Tuesday, December 21, 2004
Steamboat Springs The Colorado Avalanche Information Center issued a "low" avalanche danger rating Tuesday for much of the backcountry surrounding Steamboat Springs. But there also is evidence that snow slides are possible.
Dale Atkins of the information center reported that observers near Steamboat have detected "waist deep depth hoar" -- a sign of weakening snowpack -- on north-facing slopes near Steamboat.
Still, Atkins said, avalanche danger in the Steamboat zone is low, with pockets of moderate danger above 8,500 feet.
Atkins' report refers only to the backcountry and not the slopes within the boundary of the Steamboat Ski Area. Snow slides are a rarity at the ski area, and the professional ski patrol undertakes avalanche control measures when conditions warrant.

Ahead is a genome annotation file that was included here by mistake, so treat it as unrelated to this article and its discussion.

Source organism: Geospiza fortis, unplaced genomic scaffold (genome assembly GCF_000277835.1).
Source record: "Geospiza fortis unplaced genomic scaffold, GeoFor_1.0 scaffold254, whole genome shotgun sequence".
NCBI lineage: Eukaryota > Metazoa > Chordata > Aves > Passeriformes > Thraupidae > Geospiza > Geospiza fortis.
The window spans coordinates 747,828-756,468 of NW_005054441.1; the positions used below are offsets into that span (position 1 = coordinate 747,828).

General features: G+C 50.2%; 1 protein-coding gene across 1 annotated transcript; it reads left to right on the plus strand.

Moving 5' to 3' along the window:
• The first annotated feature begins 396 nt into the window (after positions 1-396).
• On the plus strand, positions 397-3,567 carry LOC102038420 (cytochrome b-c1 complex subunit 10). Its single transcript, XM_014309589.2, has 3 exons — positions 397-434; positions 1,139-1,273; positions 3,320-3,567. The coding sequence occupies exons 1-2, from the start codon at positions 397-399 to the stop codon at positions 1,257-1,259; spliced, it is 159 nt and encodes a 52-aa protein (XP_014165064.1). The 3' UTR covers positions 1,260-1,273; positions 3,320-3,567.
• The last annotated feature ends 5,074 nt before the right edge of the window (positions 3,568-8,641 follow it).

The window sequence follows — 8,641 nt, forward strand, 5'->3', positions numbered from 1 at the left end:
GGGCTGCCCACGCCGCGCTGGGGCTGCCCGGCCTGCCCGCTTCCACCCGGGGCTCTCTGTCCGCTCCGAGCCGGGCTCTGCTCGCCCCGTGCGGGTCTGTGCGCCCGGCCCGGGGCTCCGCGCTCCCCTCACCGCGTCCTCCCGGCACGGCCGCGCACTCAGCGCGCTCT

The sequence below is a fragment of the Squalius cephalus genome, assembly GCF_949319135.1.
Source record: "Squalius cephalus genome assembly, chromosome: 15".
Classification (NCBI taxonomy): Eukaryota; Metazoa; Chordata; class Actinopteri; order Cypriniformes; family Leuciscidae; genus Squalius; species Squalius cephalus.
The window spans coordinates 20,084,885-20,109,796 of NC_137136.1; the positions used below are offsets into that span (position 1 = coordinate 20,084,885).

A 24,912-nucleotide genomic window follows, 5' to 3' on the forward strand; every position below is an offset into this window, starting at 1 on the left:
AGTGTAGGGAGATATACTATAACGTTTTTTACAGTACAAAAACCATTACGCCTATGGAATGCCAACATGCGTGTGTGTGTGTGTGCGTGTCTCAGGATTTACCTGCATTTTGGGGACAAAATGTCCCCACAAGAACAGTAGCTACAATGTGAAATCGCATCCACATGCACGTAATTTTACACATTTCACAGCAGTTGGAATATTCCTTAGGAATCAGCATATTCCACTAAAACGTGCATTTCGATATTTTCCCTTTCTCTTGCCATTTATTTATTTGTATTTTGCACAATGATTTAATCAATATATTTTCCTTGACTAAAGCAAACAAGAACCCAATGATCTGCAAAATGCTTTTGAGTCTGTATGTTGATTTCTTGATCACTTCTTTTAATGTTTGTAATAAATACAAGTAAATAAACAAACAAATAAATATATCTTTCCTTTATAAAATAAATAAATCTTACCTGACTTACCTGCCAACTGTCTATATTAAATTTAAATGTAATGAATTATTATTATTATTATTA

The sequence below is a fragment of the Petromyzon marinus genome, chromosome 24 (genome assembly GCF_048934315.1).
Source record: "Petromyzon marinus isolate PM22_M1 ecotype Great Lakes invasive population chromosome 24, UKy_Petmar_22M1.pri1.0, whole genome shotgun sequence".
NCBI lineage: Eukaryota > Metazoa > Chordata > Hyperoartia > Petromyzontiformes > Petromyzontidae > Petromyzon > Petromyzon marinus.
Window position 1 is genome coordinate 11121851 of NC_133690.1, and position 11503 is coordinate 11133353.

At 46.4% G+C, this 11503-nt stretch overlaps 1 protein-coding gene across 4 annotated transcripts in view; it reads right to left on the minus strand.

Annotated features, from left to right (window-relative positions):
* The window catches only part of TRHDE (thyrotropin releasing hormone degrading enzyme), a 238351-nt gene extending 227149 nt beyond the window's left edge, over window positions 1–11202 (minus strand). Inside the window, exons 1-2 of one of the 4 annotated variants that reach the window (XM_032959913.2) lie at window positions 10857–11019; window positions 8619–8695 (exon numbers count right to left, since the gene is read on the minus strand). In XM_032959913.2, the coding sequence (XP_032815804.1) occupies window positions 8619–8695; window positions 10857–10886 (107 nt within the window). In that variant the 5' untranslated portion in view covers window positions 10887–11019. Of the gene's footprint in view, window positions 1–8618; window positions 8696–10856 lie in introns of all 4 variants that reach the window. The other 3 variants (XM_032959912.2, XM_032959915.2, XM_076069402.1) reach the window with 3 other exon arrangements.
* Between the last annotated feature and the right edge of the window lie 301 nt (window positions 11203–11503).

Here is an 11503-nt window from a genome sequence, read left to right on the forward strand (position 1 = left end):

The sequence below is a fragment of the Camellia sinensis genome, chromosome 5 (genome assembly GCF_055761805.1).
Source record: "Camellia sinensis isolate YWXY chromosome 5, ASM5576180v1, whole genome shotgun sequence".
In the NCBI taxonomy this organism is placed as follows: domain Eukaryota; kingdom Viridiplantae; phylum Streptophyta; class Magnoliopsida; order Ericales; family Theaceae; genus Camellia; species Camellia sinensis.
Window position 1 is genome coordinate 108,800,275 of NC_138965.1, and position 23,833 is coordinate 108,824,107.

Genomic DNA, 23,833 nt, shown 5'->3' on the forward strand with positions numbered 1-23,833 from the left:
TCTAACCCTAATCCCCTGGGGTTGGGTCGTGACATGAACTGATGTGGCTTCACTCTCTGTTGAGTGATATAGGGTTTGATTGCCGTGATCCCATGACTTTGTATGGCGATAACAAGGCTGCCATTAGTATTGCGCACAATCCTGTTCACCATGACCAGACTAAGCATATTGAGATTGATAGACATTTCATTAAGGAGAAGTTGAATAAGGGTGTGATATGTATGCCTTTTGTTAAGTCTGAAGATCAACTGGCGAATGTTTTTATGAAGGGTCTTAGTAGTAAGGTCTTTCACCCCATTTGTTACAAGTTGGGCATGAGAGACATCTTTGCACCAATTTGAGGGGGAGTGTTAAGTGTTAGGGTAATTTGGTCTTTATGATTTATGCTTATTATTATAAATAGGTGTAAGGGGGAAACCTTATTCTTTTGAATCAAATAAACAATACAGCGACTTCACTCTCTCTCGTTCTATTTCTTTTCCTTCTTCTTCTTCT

Elsewhere in the northern mountains, the CAIC is rating the danger moderate on all slopes. Atkins said two natural slab avalanches released at 12,000 feet south of Aspen Highlands on Monday. How they were triggered is unknown. On Tuesday afternoon, the Loveland Ski Patrol used explosives to trigger one hard slab avalanche from an east-facing slope at 12,700 feet, Atkins said.
"Observers in most mountain areas report a snow cover that is weak and growing weaker," Atkins said.
The northern mountains can expect several bouts of light snow through Thursday, and that snowfall should do little to change the avalanche forecast, Atkins said. However, the low temperatures associated with the storms will further weaken the snow cover.
"This will cause future problems, but for now, normal cautions are adequate for backcountry travel," Atkins said.
The Colorado Avalanche Information Center operates under the auspices of the Colorado Geological Survey and depends in part on donations to fund its operations.
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